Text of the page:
Today’s review is of my favorite book about aging so far, Steven Austad’s Why We Age: What science is discovering about the body’s journey through life. Dr. Austad’s style is clear and approachable, even a bit folksy. He creates the kind of engaging, personal narrative that Dr. Sinclair often achieved in Lifespan, but with none of the self-promotion. His explanations are easily understood without sacrificing accuracy or an acknowledgement of uncertainty.
Dr. Austad also takes an approach beloved by skeptics, explicitly stating his goal is to separate “substance and reasonable speculation from myth and wishful thinking.” He begins with ideas that are popular but not as accurate or powerful a representation of reality as often thought and then shows their limitations and the evidence against them. But he does an unusally effective job of this in that he creates authentically compelling stories for these ideas even when he ultimately debunks them. Often, he finds the useful bits of outdated theories and illustrates how they form part of a chain of reasoning and experimentation that leads forward, rather than reinforcing the narrative of science as a series of failures or flip-flops.
One of the myths he punctures is the notion of “special” populations of humans with unusually long lives. Often such populations are studies with an eye to understanding what makes them live so much longer than the rest of us. Austad shows that these pockets of exceptional longevity are based mostly on a combination of poor record keeping and excessive credulity. A strong correlation with lifespan turns out to be the literacy rate, since people who can’t read or keep accurate vital records can easily misremember or misrepresent their longevity.
The book also does a good job of challenging common assumptions and practices in the aging field. There is an interesting discussion of why lifespan itself isn’t a great measure of aging. We have extended average lifespan significantly by reducing causes of illness and death in children, but that hasn’t really changed the rate at which we age or affected maximum lifespan much. Lifespan and disease incidence may both be confounded by factors other than biological aging per se.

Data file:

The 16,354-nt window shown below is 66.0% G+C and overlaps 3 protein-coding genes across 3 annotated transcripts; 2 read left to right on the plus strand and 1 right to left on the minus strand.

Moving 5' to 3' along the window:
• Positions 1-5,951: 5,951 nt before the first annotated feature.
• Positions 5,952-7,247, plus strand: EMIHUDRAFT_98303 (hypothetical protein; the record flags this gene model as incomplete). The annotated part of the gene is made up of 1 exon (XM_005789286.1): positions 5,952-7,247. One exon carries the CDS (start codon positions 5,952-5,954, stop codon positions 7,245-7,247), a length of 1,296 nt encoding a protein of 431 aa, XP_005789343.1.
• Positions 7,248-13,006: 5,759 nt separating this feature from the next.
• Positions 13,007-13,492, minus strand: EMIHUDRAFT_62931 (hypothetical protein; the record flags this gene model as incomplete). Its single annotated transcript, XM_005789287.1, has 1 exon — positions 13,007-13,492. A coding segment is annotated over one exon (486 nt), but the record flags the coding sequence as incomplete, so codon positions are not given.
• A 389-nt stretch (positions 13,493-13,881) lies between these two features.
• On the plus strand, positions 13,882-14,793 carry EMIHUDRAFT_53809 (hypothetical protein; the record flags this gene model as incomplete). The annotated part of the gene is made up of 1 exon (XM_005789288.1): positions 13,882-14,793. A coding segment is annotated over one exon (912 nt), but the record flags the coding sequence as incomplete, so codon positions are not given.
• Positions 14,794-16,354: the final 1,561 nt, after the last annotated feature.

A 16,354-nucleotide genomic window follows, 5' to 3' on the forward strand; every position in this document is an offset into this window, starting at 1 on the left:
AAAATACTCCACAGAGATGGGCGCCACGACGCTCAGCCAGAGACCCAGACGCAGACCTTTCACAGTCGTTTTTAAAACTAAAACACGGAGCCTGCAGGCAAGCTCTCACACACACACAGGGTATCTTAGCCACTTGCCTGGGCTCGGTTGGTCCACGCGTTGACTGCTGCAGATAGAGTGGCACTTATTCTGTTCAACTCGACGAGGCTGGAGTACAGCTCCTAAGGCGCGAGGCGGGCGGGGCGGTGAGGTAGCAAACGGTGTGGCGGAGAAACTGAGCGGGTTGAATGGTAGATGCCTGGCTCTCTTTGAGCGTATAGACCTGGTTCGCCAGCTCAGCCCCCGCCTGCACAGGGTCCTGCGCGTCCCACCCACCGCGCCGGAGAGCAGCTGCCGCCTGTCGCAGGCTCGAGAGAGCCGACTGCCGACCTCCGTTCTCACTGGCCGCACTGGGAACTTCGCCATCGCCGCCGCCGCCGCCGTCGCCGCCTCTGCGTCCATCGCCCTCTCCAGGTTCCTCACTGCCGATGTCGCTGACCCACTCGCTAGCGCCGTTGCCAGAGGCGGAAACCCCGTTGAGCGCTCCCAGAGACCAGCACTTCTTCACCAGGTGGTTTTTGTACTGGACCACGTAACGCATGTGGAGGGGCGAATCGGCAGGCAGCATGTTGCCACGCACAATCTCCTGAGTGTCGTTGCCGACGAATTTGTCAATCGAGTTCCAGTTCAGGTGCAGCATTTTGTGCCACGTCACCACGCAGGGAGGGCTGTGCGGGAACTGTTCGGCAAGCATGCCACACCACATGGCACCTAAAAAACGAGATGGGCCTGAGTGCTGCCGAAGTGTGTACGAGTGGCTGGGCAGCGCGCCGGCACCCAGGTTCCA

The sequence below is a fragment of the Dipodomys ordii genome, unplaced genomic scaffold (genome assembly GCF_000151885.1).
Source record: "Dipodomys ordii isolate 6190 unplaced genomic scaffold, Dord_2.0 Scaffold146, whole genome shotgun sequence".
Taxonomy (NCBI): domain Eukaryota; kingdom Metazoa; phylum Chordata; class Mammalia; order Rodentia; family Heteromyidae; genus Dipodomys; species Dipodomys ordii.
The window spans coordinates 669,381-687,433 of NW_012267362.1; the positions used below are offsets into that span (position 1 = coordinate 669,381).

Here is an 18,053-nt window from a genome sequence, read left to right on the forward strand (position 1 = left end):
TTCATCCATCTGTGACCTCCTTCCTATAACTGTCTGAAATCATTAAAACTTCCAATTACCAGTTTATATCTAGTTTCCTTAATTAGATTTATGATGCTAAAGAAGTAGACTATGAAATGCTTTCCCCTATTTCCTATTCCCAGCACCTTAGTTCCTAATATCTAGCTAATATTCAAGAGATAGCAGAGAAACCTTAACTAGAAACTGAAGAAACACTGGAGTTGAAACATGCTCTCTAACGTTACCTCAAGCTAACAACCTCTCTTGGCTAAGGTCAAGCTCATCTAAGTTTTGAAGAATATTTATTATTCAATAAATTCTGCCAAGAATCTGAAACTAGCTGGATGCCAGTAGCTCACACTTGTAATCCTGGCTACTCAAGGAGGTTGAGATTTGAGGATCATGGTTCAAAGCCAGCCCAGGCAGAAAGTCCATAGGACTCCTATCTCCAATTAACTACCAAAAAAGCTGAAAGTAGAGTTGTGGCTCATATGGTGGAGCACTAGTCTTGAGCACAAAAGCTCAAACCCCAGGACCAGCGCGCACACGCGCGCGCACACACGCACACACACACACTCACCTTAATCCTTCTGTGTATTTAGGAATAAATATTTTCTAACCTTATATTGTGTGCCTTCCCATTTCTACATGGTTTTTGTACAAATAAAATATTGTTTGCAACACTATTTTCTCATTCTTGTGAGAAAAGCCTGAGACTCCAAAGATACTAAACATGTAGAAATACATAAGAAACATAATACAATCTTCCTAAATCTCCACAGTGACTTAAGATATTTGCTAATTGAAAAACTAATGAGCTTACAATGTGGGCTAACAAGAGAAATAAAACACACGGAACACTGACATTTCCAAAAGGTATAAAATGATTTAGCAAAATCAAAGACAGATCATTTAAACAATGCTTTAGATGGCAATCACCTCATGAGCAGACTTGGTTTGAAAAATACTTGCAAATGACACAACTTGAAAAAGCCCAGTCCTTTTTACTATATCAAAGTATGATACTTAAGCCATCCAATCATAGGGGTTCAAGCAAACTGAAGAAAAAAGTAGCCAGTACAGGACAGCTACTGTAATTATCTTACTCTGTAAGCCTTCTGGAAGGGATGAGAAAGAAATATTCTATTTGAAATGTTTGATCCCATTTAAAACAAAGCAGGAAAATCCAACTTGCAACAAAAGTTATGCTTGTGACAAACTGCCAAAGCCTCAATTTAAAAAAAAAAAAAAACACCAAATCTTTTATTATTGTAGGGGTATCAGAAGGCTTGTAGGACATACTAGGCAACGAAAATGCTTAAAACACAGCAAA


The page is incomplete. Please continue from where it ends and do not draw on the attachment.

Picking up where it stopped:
The age-specific mortality doubling time might be a better measure of the impact of specific interventions on the rate of aging, even if extended lifespan and healthspan are the real-world outcomes we are seeking. And given that reduction of specific causes of mortality individually have fairly small effects on lifespan, focusing on the rate of aging and measuring it accurately is critical.
Dr. Austad also introduced me to my new favorite phrase: “testosterone dementia.” In a cogent discussion of the evolution of aging, he touches on sex differences in mortality and longevity. One feature of this that readily appears is the increased non-disease-related mortality of young males, in humans, certainly, but in many other mammals as well. Often this involves behavioral risk factors, and as someone who cringes at memories of my youthful risk-taking, I appreciate the humorous but apt description of this particular sex-associated behavioral pattern.
Why We Age ends with a review of popular proposed methods for retarding aging and the state of the evidence for these. The book was written in 1997, so this is not entirely up to date, but it is still an excellent example of skeptical optimism—evaluating proposed interventions in a critical, evidence-based way even when one is personally hopeful about them.
The age of the book is one of its few weaknesses. Additionally, there is a rather long chapter on the subject of menopause, which includes some conclusions not consistent with current evidence-based guidelines. While the subject of reproductive senescence is an interesting and important one, this section hasn’t aged as well as the rest of the book.
On the whole, however, this is an excellent introduction to aging biology for the general reader: readable and engaging, accurate without being excessively detailed, skeptical yet positive, and much less focused on the personality and achievements of the author than the others I have reviewed.